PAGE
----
In the end, the reader must understand that God weeps to see his creation go through such sin. God wishes to help, and does help if we will follow his way of building marriage relationships. Marriage is a life time commitment, not just a passing feeling.
Chapter 2 - The next chapter in the book is written in story form. Chip Ingram recalls a time in which he taught a course to divorced men and women. He reveals to them that their main problem with their relationships is that they follow the Hollywood format. As already discussed, many follow the Hollywood format and the end result is disastrous, but God has a different plan. His formula is the complete opposite of the media’s. In God’s eyes, relationships should not begin with the physical aspect and end with the spiritual, but there should be an agreement in spiritual matters first, and the rest will follow.
Chapter 3 - Chapter 3 picks up where the previous chapter left off. What are the four Biblical steps for a lasting marriage? The first is, instead of finding the right person, we are to be the right person. To do this, we must "imitate" the love that God has for us. God’s love is forgiving and unconditional. The second step is to walk in love, whereas, Hollywood teaches to fall in love. This means that we are to give our spouse what he/she needs and not always what he/she wants. In short, love is sacrificial and seeks for what is the best for the spouse.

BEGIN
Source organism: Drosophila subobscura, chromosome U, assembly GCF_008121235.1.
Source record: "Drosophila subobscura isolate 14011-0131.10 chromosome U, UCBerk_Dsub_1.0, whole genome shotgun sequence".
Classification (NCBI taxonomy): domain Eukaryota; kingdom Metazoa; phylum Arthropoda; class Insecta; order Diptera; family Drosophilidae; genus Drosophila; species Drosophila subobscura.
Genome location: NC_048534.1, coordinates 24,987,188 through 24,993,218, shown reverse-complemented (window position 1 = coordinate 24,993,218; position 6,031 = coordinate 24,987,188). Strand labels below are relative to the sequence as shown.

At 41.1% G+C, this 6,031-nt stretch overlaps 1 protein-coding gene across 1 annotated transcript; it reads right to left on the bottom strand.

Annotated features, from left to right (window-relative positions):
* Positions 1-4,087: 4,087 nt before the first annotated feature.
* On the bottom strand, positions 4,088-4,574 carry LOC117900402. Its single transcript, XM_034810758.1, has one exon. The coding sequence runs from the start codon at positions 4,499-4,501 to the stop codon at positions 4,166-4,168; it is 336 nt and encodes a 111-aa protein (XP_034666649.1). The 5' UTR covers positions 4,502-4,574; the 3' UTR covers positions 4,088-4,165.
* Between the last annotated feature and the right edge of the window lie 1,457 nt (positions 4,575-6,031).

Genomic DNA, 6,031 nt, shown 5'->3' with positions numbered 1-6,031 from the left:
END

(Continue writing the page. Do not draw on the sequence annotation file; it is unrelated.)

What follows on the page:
Step three is to "fix your hopes on God and seek to please Him through this relationship."2 (Ingram, 57). Hollywood says to put all of your hope and dreams into that one person, whereas God teaches to put our focus on Him. With this understanding, the couple seek to please God, and by doing that they will live up to His standards. Living by God’s standards prevents a lot of problems, and solves those that arise. The last and final step is like Hollywood’s last step: if the first three fail, then start over to step one. In Biblical sense, the couple begins at step one still a couple. In the media’s format, divorce and breakup are easy options, but in God’s eyes, marriage is a life long commitment.